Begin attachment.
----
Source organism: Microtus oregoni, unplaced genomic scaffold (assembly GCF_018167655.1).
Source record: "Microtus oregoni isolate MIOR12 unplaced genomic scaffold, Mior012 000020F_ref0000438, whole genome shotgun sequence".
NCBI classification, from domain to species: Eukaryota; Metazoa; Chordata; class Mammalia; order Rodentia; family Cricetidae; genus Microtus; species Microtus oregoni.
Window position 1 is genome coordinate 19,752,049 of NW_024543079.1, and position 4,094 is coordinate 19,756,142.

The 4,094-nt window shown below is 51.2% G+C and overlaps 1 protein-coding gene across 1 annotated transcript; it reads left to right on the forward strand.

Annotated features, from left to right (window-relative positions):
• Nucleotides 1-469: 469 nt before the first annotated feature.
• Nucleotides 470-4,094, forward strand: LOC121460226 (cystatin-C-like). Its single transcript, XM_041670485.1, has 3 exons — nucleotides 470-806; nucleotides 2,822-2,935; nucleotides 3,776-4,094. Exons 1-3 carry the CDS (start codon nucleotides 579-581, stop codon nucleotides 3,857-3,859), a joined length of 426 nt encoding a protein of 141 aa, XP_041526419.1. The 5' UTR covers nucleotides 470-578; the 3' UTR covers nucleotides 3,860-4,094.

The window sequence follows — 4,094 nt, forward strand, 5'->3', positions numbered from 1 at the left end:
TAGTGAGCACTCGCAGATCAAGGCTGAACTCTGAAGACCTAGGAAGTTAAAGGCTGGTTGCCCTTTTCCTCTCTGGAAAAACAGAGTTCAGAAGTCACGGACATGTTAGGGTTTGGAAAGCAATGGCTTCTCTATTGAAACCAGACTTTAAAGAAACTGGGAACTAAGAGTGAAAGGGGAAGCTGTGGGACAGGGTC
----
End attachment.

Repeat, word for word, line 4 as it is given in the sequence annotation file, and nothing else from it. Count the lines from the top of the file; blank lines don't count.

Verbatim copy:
Window position 1 is genome coordinate 19,752,049 of NW_024543079.1, and position 4,094 is coordinate 19,756,142.